Monthly Archives: January 2017

Combine Good Evidence and Emotional Stories to Change the World

total-exposure

This is my 2-page pitch for the Political Studies Association’s Total Exposure 2017 event on Thursday:

People are too quick to criticise the negative role of ideology, emotion, and manipulation in politics, especially after ‘Brexit’ and the rise of Donald Trump. Yet, a good positive and emotional story with a hero or convincing theme is just as important as ‘the evidence’ to social and policy change. This programme gives examples, shows you how to do it, and identifies what stories work. Through first person narrative, it describes the experiences of people telling their own stories, or of their heroes, to generate political attention and support for their cause. It provides additional narrative by experts on storytelling as a craft, and on the science of storytelling effectiveness, to connect powerful stories with the evidence on their role in politics. The end result is a programme which is entertaining, socially relevant, and informative. It will be backed up by further (accessible) reading for people inspired by its message and keen to learn and act accordingly.

Background: telling positive stories for political change

The Brexit vote, and the election of Donald Trump US President, really knocked the stuffing out of people who believe in the primacy of science. Many scientists seem shocked by what they perceive to be ‘post-truth politics’ in which ideology beats evidence.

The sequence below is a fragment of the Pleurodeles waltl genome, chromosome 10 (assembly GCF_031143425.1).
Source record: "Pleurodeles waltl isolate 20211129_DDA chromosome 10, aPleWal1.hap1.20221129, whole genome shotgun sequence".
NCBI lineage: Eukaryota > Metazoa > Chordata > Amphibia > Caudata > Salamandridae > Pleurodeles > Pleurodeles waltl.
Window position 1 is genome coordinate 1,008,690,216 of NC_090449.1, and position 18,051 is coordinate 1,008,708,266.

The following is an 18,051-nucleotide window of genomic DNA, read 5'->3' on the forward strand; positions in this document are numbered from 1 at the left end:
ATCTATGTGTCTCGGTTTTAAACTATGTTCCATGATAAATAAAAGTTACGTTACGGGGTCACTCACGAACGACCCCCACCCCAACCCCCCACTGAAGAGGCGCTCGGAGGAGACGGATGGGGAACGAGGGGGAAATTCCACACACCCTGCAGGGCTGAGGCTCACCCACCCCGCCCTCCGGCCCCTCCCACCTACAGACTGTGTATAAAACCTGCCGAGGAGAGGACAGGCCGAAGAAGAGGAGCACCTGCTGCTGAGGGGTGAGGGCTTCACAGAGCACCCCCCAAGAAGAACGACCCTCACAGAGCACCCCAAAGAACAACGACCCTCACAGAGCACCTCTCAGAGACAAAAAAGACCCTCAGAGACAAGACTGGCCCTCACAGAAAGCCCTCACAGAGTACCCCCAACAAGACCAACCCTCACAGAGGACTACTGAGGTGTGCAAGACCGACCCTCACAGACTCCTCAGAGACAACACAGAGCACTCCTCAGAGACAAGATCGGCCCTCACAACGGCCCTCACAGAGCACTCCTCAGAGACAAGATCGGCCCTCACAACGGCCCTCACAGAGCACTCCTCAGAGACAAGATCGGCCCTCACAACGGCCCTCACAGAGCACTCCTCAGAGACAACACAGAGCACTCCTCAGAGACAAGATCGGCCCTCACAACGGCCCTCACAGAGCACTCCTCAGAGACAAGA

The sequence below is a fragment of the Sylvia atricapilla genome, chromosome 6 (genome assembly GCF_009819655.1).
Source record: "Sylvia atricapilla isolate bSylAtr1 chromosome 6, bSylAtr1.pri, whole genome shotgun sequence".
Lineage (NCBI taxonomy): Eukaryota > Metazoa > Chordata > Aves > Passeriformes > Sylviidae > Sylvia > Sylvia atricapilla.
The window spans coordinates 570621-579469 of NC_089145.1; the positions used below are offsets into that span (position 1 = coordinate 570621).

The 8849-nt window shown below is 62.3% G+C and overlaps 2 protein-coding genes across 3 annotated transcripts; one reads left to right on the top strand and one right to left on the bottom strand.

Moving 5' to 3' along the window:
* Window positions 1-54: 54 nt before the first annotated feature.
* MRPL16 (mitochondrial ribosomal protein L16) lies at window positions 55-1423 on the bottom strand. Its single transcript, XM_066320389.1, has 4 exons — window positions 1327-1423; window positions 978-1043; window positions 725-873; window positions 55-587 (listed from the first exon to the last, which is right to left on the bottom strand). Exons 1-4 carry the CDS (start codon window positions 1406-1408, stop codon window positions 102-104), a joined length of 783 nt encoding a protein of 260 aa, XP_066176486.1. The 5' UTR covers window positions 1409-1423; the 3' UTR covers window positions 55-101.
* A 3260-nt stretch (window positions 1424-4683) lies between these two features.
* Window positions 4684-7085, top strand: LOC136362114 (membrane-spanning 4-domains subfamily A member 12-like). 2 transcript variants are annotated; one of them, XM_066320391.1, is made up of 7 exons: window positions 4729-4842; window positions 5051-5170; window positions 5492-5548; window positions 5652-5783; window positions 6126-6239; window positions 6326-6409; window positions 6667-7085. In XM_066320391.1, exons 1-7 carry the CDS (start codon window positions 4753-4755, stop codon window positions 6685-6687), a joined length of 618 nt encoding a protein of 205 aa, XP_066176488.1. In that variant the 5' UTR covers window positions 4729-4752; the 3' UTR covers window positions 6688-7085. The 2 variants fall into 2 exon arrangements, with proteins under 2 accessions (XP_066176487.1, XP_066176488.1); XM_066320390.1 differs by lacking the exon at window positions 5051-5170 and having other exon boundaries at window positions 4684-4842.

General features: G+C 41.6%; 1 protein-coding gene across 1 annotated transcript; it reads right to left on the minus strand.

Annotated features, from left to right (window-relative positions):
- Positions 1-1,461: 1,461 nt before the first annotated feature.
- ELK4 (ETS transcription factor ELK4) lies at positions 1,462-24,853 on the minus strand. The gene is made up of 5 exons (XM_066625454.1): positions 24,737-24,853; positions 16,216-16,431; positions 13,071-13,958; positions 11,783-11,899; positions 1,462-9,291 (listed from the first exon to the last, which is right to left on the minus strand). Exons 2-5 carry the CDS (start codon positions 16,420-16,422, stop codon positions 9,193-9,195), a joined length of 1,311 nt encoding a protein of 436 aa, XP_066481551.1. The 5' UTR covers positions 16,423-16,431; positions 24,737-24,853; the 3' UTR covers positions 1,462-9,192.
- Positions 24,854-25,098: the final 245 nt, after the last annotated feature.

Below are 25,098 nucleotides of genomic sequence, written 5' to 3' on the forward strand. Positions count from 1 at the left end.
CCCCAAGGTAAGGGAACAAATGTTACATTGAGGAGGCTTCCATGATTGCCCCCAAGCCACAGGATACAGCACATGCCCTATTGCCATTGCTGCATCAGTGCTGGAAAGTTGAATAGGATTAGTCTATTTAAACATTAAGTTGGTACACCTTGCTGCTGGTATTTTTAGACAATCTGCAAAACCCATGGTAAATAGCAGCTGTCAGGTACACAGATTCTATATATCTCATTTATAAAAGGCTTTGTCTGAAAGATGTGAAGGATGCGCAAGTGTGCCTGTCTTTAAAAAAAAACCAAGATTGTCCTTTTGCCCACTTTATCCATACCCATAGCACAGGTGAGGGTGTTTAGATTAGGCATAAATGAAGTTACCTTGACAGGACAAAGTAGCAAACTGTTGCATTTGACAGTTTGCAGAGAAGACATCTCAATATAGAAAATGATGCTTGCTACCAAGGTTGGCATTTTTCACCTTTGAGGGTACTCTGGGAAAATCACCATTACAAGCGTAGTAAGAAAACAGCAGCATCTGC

This post-truth theme has begun to dominate academic discussions on social media and academic conferences. It is a timely issue in which a clear theme has emerged among scientific circles. Its message is dangerous, with the potential to further alienate scientists from politicians and members of the public. It could undermine the prospect of pragmatic debates, in which there is meaningful conversation between people with different points of view, and instead reinforce a tendency for people to speak only with the people whose beliefs they already share.

Too much ‘post-truth politics’ discussion is self-indulgent. Too many academics are quick to demonise the cynical world of politics and politicians and to romanticise their own causes or objectivity. They need to acknowledge that ideological and emotional thinking is a natural part of life, and a part of life to which they are not immune. ‘Experts’ are storytellers for their own cause, and they tell each other the same story about post-truth politics. What separates them from their competitors is that the latter are better at telling effective stories which manipulate the beliefs and emotions of their audience.

So, what can they do about it? Tell good, positive stories, combining scientific evidence with emotional hooks, to help people understand and care about important political issues.

Tell Good Stories to Get What You Want in Politics

So, this programme portrays storytelling in a more positive light, demonstrating how to tell a story with political impact. Its main themes will be ‘hope’ and ‘fear’, to contrast two strategies:

  1. Examples like Brexit and Donald Trump’s campaign are associated with fear, to identify villains (such as immigrants and terrorists) and describe political or policy change as a way to punish them. As short term strategies they are difficult to counter with reference to ‘the evidence’. Some opponents of Brexit and Trump are coming to terms with this strategic problem, but often do not have the knowledge or skills on which to base an effective response.